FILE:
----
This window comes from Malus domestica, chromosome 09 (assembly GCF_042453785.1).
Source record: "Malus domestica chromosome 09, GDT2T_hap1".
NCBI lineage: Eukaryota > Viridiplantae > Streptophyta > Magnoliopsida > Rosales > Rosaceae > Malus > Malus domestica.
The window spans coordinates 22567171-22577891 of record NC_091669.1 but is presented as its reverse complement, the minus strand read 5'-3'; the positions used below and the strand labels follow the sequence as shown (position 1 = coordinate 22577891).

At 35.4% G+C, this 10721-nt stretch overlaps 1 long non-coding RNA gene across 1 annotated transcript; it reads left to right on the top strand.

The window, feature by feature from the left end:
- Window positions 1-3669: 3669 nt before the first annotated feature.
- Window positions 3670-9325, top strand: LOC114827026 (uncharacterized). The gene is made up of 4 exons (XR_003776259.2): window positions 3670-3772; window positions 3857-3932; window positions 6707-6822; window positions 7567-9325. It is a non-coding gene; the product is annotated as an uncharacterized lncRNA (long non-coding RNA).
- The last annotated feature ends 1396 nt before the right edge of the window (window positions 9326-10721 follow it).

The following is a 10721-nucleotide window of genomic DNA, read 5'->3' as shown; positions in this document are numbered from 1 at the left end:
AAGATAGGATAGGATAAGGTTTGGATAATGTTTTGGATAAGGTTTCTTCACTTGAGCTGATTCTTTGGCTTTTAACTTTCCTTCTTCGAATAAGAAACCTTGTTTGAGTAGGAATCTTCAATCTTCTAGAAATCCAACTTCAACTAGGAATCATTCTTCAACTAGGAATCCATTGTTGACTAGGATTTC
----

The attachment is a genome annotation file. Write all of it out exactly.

This window comes from Malus domestica, chromosome 09 (assembly GCF_042453785.1).
Source record: "Malus domestica chromosome 09, GDT2T_hap1".
NCBI lineage: Eukaryota > Viridiplantae > Streptophyta > Magnoliopsida > Rosales > Rosaceae > Malus > Malus domestica.
The window spans coordinates 22567171-22577891 of record NC_091669.1 but is presented as its reverse complement, the minus strand read 5'-3'; the positions used below and the strand labels follow the sequence as shown (position 1 = coordinate 22577891).

At 35.4% G+C, this 10721-nt stretch overlaps 1 long non-coding RNA gene across 1 annotated transcript; it reads left to right on the top strand.

The window, feature by feature from the left end:
- Window positions 1-3669: 3669 nt before the first annotated feature.
- Window positions 3670-9325, top strand: LOC114827026 (uncharacterized). The gene is made up of 4 exons (XR_003776259.2): window positions 3670-3772; window positions 3857-3932; window positions 6707-6822; window positions 7567-9325. It is a non-coding gene; the product is annotated as an uncharacterized lncRNA (long non-coding RNA).
- The last annotated feature ends 1396 nt before the right edge of the window (window positions 9326-10721 follow it).

The following is a 10721-nucleotide window of genomic DNA, read 5'->3' as shown; positions in this document are numbered from 1 at the left end:
AAGATAGGATAGGATAAGGTTTGGATAATGTTTTGGATAAGGTTTCTTCACTTGAGCTGATTCTTTGGCTTTTAACTTTCCTTCTTCGAATAAGAAACCTTGTTTGAGTAGGAATCTTCAATCTTCTAGAAATCCAACTTCAACTAGGAATCATTCTTCAACTAGGAATCCATTGTTGACTAGGATTTC